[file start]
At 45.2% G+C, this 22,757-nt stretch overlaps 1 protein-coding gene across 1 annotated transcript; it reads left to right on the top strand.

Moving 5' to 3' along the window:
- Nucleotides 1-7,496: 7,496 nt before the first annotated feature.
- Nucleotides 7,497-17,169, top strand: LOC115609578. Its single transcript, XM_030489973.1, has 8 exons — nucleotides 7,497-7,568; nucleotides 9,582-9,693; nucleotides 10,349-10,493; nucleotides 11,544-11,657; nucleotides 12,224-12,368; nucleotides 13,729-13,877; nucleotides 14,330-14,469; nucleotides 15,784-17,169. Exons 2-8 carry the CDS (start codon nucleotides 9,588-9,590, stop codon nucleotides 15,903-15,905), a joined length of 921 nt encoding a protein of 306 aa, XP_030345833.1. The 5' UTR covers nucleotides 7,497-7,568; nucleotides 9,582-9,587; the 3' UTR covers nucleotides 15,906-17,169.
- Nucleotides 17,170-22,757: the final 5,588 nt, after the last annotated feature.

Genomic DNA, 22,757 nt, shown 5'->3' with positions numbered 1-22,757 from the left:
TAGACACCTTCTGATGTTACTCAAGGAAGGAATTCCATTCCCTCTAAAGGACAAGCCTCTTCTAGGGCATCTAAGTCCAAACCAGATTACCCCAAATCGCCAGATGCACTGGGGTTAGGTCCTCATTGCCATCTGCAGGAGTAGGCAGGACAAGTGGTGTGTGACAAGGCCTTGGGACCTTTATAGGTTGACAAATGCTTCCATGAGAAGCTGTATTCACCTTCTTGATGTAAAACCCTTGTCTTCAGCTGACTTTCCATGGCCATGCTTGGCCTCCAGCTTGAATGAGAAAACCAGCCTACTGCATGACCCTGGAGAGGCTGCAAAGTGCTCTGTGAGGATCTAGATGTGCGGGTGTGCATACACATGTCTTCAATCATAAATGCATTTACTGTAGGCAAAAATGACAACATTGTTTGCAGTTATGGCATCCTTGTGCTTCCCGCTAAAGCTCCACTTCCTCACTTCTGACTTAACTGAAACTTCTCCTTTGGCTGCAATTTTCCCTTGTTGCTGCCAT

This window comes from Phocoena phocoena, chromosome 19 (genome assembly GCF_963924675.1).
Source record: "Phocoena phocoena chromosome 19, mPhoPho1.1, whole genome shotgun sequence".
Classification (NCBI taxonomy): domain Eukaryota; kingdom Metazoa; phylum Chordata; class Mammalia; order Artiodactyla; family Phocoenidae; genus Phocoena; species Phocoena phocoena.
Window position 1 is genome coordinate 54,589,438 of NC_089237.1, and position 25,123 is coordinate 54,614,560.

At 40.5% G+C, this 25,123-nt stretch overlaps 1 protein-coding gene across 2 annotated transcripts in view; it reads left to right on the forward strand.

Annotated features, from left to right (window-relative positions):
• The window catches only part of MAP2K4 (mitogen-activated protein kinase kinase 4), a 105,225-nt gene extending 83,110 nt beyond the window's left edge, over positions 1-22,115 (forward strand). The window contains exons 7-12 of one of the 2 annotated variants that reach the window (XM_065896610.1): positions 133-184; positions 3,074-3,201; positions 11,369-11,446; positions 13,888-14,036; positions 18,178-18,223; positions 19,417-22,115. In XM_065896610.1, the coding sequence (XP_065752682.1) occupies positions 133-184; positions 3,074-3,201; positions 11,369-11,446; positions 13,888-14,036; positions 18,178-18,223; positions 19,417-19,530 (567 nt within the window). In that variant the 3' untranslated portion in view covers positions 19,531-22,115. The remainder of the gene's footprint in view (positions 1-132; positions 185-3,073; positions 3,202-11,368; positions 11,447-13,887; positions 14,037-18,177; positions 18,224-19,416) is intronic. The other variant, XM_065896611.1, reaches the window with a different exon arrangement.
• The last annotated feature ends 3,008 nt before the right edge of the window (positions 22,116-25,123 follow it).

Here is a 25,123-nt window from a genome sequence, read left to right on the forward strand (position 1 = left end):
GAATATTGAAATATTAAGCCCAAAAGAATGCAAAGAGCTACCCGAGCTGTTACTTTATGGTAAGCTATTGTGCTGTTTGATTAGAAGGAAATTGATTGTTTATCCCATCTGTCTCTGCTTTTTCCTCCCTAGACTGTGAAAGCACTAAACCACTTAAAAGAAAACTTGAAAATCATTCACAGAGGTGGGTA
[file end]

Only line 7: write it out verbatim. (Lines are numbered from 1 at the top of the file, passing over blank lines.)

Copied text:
TAGACACCTTCTGATGTTACTCAAGGAAGGAATTCCATTCCCTCTAAAGGACAAGCCTCTTCTAGGGCATCTAAGTCCAAACCAGATTACCCCAAATCGCCAGATGCACTGGGGTTAGGTCCTCATTGCCATCTGCAGGAGTAGGCAGGACAAGTGGTGTGTGACAAGGCCTTGGGACCTTTATAGGTTGACAAATGCTTCCATGAGAAGCTGTATTCACCTTCTTGATGTAAAACCCTTGTCTTCAGCTGACTTTCCATGGCCATGCTTGGCCTCCAGCTTGAATGAGAAAACCAGCCTACTGCATGACCCTGGAGAGGCTGCAAAGTGCTCTGTGAGGATCTAGATGTGCGGGTGTGCATACACATGTCTTCAATCATAAATGCATTTACTGTAGGCAAAAATGACAACATTGTTTGCAGTTATGGCATCCTTGTGCTTCCCGCTAAAGCTCCACTTCCTCACTTCTGACTTAACTGAAACTTCTCCTTTGGCTGCAATTTTCCCTTGTTGCTGCCAT